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Proper Food Safety
When Camping

Knowing proper food safety procedures - and following them! - will help to ensure that your family stays healthy and happy on your next camping trip.

family at camp

Cooking and eating outdoors when you go camping is fun!

However, it's no fun worrying about whether your camping food is safe - and it's even less fun when someone gets a foodborne illness!

Fortunately, safe food handling is easy! Just follow a few common sense proper food safety guidelines about food temperature, handwashing and drinking water.

Food temperature

You've heard this one before: keep hot foods hot and cold foods cold. But just how hot is hot, exactly?

Hot foods need to be above 140 F (that's 60 C).

Cold foods need to be below 40 F (4 C).

The danger zone between those temperatures is where bacteria thrive. It takes only a couple of hours for food in the danger zone to become dangerous.

Keeping food out of the danger zone is easy at home, and even at camp if you have an RV with a refrigerator and an oven. But what about when you are tenting?

family at campsite

You'll need to take extra care to keep food in the safe temperature zone.

Keep hot foods hot

This is fairly straightforward. Just plan ahead and eat your hot foods as soon as they have been cooked.

Keep cold food cold

This can be trickier!

Most car campers use coolers. There are a variety of types available.

coolers and stove

You'll know that your cooler is cold enough to keep your food safe as long as there is ice in the cooler. Once the ice has melted, food safety is no longer assured.

Keep the cooler full of ice.

  • Buy more ice as needed.
  • Choose block ice. It lasts longer than ice cubes.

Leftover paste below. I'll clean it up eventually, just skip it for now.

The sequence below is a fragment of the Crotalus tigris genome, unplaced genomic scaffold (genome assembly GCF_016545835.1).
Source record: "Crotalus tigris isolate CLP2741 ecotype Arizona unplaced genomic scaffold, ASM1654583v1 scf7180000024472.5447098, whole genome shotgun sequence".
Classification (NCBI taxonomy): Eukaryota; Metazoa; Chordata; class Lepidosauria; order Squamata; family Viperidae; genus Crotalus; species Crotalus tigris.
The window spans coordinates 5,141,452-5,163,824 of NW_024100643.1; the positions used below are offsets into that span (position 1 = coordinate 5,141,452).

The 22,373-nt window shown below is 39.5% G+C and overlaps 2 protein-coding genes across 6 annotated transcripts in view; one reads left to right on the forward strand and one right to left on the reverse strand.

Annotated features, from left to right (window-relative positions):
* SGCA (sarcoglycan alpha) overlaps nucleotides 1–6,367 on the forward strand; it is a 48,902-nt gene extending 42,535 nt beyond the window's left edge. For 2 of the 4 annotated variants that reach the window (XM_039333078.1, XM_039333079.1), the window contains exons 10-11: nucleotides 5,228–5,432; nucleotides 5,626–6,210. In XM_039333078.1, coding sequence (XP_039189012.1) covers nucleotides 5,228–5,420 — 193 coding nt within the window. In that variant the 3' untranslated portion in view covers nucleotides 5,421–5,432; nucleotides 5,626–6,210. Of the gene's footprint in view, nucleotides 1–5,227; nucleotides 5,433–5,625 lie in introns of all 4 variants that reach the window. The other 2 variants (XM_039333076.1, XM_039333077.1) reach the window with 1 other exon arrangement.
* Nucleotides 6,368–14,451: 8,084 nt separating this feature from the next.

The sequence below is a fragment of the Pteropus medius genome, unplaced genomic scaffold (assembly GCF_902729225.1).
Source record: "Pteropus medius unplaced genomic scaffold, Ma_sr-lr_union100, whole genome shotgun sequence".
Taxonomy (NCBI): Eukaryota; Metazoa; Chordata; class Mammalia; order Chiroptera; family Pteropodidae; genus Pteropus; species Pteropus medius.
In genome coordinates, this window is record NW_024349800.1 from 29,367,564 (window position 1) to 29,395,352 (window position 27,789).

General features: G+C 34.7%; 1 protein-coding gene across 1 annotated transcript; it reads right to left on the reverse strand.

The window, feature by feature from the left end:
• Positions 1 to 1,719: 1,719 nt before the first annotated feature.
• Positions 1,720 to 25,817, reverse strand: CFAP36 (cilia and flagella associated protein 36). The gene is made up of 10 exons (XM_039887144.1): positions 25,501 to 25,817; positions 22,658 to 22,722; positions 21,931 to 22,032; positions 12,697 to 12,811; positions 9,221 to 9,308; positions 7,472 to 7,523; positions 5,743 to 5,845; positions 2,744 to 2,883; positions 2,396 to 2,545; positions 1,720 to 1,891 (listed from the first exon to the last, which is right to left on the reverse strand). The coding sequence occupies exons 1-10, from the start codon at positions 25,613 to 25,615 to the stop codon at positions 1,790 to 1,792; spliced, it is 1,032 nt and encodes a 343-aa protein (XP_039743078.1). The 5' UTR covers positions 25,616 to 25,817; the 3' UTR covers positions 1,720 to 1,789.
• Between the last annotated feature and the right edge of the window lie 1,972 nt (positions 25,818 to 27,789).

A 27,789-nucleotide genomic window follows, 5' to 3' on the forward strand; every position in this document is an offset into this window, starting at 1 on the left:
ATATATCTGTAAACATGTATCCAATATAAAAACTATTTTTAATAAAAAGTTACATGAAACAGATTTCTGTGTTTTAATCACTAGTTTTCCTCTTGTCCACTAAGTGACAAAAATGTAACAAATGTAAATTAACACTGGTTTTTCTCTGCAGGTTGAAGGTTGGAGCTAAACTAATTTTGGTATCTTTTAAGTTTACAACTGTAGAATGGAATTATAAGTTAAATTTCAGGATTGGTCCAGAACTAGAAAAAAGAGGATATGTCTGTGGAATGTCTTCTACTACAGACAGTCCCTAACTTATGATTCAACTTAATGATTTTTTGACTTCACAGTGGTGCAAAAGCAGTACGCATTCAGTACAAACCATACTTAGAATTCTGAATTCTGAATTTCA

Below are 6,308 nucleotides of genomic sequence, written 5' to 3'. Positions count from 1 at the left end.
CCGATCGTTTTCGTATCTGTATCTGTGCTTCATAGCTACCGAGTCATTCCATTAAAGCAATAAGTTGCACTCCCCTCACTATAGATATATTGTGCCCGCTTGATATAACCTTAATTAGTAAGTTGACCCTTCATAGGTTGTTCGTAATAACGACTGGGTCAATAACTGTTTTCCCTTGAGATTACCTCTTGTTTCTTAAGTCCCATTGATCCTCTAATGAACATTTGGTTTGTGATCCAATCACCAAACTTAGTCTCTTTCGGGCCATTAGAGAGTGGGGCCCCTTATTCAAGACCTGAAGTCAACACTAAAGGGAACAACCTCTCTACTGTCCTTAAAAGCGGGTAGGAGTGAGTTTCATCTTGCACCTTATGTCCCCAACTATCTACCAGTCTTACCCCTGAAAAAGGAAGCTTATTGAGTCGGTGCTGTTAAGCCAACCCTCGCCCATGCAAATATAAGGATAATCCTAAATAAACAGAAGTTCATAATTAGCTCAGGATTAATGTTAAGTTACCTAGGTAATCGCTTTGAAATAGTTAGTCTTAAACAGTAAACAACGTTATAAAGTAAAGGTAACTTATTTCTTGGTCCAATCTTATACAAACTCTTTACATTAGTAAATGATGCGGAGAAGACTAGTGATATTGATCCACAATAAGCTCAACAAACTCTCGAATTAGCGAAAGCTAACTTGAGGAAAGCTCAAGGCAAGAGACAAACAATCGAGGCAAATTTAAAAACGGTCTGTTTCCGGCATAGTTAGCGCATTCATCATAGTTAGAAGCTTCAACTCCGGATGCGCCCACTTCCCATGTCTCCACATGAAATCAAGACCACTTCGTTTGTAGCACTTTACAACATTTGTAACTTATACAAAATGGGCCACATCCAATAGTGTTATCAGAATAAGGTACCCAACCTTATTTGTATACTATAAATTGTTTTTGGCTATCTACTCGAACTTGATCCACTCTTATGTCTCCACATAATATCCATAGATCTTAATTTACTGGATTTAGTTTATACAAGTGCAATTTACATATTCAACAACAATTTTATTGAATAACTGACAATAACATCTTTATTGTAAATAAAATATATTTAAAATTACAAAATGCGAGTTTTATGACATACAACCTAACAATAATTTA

• Even better, make your own ice packs. Freeze a tetra pack of juice,

soft sided cooler with cold pack

or fill an empty plastic bottle with water. Square 2 pint/1 litre bottles are the perfect size and shape. Be sure to leave room at the top for the water to expand as it freezes.

The beauty of these ice packs is that your cooler doesn't end up with a puddle of water on the bottom when the ice has melted!

Keep the cooler cool.

The cooler you can keep the cooler (!), the longer the ice will last. Here are some tips:

  • Transport the cooler in the coolest part of your vehicle. If your vehicle is air conditioned, try to find a place for the cooler up front with you, rather than in the hot trunk.
  • At camp, store the cooler in the shade.
  • Keep the cooler closed as much as possible.
  • Consider using two coolers: one for drinks and snacks, and one for everything else. The drinks cooler will be opened frequently, letting out the cold air.


Just as at home, proper handwashing is an important part of proper food safety - but it's a bit more challenging if you don't have running water.

old fashioned water pump

Safe food handling requires clean hands, though, and fortunately that's easy to accomplish with just a bit of thought.

If there's a camp bathroom close by, great! Just remember that it may or may not have soap. Take your own if you aren't sure. A packet of soap leaves is a handy thing to carry in your pocket.

water jug and basin

Even if there is a bathroom nearby, I set up a handwashing station at the picnic table, with a jug of water, a basin, a towel and a soap pump.

As always, wash your hands frequently:

  • before cooking
  • after using the bathroom
  • after handling raw meat
  • before eating
  • whenever you think of it

Make sure that the kids wash their hands with soap before eating too.

Drinking water

Be sure that the water you use for drinking and cooking is safe.

water tap at campground

If you are in doubt, don't use it!

You can purify water by bringing it to a rolling boil for at least one minute, or by using a water purifier.

You should boil or purify not only water for drinking and food preparation, but also the water you'll use for washing vegetables and fruits and for brushing your teeth.

If you aren't sure about the safety of the water at your destination, carry a big jug of water from home.

plastic water jug

That way you won't have to wait to eat or drink when you get to your site.

If you're camping for just a couple of days, you might be able to bring enough for your entire trip.

Following these simple guidelines about proper food safety will ensure that your food for camping is as safe to eat as it is delicious! (By the way, I have lots of great camping food ideas! Click here for some inspiration.)

These guidelines apply to picnic food safety, too!

Now that you know about proper food safety, click here for more camping safety tips.

Visit the Complete Family Camping Guide home page for great camping ideas.

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